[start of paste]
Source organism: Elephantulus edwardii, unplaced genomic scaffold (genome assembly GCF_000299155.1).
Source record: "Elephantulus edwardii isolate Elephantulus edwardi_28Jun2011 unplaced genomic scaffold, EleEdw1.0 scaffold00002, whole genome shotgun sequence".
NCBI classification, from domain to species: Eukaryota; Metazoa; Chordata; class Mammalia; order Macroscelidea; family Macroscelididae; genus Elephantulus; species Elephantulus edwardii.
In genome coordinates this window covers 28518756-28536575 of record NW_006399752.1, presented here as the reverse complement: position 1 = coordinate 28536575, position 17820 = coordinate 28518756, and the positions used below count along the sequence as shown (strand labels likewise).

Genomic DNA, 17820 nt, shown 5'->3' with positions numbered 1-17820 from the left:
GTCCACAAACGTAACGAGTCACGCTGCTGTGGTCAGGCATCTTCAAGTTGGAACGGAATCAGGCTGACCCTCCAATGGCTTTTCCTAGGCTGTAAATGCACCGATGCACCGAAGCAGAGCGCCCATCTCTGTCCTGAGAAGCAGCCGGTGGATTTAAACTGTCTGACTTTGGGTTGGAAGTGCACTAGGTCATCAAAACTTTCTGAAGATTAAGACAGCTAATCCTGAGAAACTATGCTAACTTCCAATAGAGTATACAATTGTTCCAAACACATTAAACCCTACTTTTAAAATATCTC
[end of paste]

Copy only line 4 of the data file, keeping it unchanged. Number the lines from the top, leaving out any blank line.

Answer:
In genome coordinates this window covers 28518756-28536575 of record NW_006399752.1, presented here as the reverse complement: position 1 = coordinate 28536575, position 17820 = coordinate 28518756, and the positions used below count along the sequence as shown (strand labels likewise).